As a caregiver you must be careful not to push into someone else's boundary's

     You, as the caregiver, need to know your boundaries. You want to make sure you are not stepping over an imaginary line that your family feels you should not cross. If you do, it will erode their trust.  The family member can decide and spell out explicitly in their Will the limit or breath of the POA as a comprehensive document or make two separate documents–a Will and a Medical Declaration statement.

 

Rights of Refusal

You have a right to refuse to do something asked of you that you feel is unethical

         Something to keep in mind is that no matter if there is a POA, Will, or anything else, the person who wrote them can always change their mind! They have the final say. Your family member ALWAYS has the last word on every decision about their health if they are of sound mind, meaning they can understand the consequences of their decision making. The family may not agree with or like the care recipient’s decision, but that person has a right to decide their destiny.

 

     On the flip side, even though the family member can make their own decisions, they cannot mandate that YOU do anything TO them that you don’t want to do. Your family member does not have the right to direct you to do anything illegal, unethical, or immoral (such as assisted suicide). Keep in mind that although you have a right to refuse to do as requested, your family member also has the right to fire you.

Understanding Legal Terms Related to Medical Decisions

A Medical Power of Attorney makes decisions specific to health care issues and maybe the same person or someone different from the agent (person) who serves as the Durable POA. You can make your Durable POA document incorporate (include) medical decisions by merely referring to it in the same form.    Medical decisions also appear in Advanced Directives. 

A Medical POA usually  has the following authority: 

  • consent to or refuse medical treatment to the same extent you could for yourself, with limited exceptions such as terminating a pregnancy, authorizing some psychiatric treatments, or going against any of your known wishes (unless you explicitly give your agent permission to override your previous instructions)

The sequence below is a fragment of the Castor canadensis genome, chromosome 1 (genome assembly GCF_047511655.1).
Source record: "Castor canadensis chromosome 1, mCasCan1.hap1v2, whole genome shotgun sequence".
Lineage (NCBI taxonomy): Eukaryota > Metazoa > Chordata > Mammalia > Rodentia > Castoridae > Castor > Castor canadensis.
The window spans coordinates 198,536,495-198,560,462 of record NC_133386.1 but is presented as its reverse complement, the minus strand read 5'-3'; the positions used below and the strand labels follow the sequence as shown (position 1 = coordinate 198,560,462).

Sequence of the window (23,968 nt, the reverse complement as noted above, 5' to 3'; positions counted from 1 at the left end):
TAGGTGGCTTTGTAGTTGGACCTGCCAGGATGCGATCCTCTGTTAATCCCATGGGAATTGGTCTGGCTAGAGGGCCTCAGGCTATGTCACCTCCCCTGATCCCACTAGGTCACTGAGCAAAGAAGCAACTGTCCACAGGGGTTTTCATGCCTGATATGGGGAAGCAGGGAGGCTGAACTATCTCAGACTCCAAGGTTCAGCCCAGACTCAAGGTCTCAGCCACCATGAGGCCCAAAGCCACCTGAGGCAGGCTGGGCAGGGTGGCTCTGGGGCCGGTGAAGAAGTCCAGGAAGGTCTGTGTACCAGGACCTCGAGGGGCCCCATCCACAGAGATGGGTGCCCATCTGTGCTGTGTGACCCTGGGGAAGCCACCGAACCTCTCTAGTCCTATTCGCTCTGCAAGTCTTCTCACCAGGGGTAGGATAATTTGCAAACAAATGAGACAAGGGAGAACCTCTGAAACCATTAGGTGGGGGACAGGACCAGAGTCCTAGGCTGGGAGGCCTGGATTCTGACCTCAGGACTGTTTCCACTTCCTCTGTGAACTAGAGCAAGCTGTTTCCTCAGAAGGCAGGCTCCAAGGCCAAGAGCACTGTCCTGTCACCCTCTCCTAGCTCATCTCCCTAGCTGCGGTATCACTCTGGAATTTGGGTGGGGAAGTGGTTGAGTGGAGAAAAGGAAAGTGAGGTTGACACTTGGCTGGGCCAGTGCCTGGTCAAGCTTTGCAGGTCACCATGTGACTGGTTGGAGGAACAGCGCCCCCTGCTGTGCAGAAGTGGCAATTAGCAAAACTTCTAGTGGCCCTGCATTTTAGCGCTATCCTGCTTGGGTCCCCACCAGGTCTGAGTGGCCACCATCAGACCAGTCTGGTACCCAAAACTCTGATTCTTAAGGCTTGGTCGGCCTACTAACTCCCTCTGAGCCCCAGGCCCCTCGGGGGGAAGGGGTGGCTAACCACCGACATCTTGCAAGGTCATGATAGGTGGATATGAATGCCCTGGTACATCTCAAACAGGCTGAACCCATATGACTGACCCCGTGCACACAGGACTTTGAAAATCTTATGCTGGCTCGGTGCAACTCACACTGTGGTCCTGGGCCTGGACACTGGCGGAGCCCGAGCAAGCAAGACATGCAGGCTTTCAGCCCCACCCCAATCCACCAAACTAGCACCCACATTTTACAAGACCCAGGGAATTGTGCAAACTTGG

• see your medical records
  • select or change your health care providers
  • choose the facilities where you will receive treatment
  • visit you at any time in any medical facility, or
  • go to court on your behalf, if a doctor or medical facility refuses to honor your documented wishes for care or the authority of your health care agent.

A living will outlines what types of life-prolonging treatment you may or may not want if diagnosed with a terminal condition; whereas, an advanced directive covers a broader list of topics more than just end of life events.

A “Do Not Resuscitate” (DNR) order is a doctor’s order saying that the medical or emergency response system (EMS) will not take action to revive you if your heart or breathing stops.  They will make you comfortable and honor your wish not to be resuscitated. The result of this non-action is that the patient begins the final stages of the dying process.

Hospice care focuses on providing compassionate care to people in the last phases of incurable disease so they may live as fully and comfortably as possible. The philosophy of hospice is to accept death as the final stage of life. Hospice does not hasten death or postpone death but treats the person and symptoms of the disease rather than treating the disease itself. Hospice care is also family-centered, including both the patient and family in making decisions.

Palliative care is care given to improve the quality of life of patients who have a serious or life-threatening disease.  It addresses the whole person, not just the condition, and involves a comprehensive approach to managing the individual’s well-being. Treatment consists of addressing the individual’s psychological, social, and spiritual issues in determining the best approach to finding solutions to comfort care, supportive care, and symptom management.